Dal Alert!

Receive alerts from Dalhousie by text message.

X

Collaborative Research

Conducting innovative research on a global scale

Our membership in the U15 distinguishes us as one of Canada’s leading research-intensive universities, attracting more than $135 million in research grants and awards each year. Many of our researchers are nationally and internationally recognized for their work, whether it’s groundbreaking, thought-provoking or solving real-world issues.

Canada Research Chairs

We're home to 50 Canada Research Chairs, more than any other university in the region. Chairholders advance the frontiers of knowledge in their fields, not only through their own work, but also by teaching and supervising students and coordinating the work of other researchers.

Doug Wallace

”I think it’s really a chance to start something new, but with the benefit of knowing that the capability exists to do something special.”

– Doug Wallace, Canada Excellence Research Chair (CERC) in Ocean Science and Technology

Research areas

Our researchers are exploring a number of research areas including:

  • ocean studies
  • advanced materials and clean technology
  • health and wellness
  • governance, society and culture
  • information science and communication
  • agriculture and food technologies
  • energy and the environment

For more on research taking place at Dalhousie, visit the Research website.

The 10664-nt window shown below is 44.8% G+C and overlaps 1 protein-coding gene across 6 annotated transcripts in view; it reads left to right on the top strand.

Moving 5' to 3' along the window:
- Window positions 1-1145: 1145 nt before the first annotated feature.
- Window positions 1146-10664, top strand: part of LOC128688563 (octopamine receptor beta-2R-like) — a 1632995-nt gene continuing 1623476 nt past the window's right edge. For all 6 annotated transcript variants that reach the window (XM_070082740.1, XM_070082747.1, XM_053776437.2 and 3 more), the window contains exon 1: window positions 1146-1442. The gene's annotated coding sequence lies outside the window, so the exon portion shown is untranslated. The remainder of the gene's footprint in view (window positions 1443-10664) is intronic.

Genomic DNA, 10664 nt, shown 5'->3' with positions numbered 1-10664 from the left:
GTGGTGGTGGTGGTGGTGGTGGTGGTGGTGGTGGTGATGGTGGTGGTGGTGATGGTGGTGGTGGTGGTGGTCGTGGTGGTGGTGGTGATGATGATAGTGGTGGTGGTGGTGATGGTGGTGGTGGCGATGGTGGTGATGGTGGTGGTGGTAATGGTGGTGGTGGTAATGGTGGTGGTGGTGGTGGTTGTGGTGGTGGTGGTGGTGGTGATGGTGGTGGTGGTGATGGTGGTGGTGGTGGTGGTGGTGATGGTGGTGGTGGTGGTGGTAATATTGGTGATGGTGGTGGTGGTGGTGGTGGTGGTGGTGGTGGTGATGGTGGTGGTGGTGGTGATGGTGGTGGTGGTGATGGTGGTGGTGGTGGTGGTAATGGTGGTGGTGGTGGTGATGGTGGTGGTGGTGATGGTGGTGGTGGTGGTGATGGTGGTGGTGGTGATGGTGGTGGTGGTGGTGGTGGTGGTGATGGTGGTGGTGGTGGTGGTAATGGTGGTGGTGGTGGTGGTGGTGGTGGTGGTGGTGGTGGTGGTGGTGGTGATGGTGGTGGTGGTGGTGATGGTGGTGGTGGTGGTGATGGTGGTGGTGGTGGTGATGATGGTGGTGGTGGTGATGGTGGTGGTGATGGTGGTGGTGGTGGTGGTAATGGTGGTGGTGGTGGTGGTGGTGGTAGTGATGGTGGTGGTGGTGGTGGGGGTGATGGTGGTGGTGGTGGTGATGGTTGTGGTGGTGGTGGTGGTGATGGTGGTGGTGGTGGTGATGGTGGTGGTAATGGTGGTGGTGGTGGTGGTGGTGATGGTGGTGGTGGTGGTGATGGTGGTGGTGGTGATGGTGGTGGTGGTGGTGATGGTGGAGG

Graduate research
Graduate students

Our professors mentor more than 3,900 graduate students and post-doctoral fellows in a multidisciplinary, research-intensive setting by bringing their research to the classroom and offering opportunities for students at all levels to be engaged.

Access to opportunity

We have been particularly successful in attracting graduate student funding from the Natural Sciences and Engineering Research Council (NSERC) Collaborative Research and Training Experience (CREATE) program. These awards recognize and support Dalhousie’s leadership in developing innovative new ways of training the next generation of scientists and knowledge-based workers.

Doug Wallace

“Our lab is successful because it’s collaborative and it’s a teaching lab. I will teach undergraduate students about my research and help them with theirs, and I’m helped out by PhD students and post-doctoral fellows who have more expertise."

– Corey Filiaggi, master's student in Pathology

Undergraduate research
Undergraduate students from the iGEM competition

We also offer undergraduate students hands-on research opportunities with world-renowned experts.

For example, seven undergraduate students from various disciplines presented a research project at the International Genetically Engineered Machine (iGEM) competition held annually in Boston, Massachusetts. The team was able to work with the Langille Lab at Dalhousie University, led by Dr. Morgan Langille who specializes in microbiome research. Their hard work paid off — expert judges rated the research at a bronze-level and provided constructive feedback for building on the project. Read more.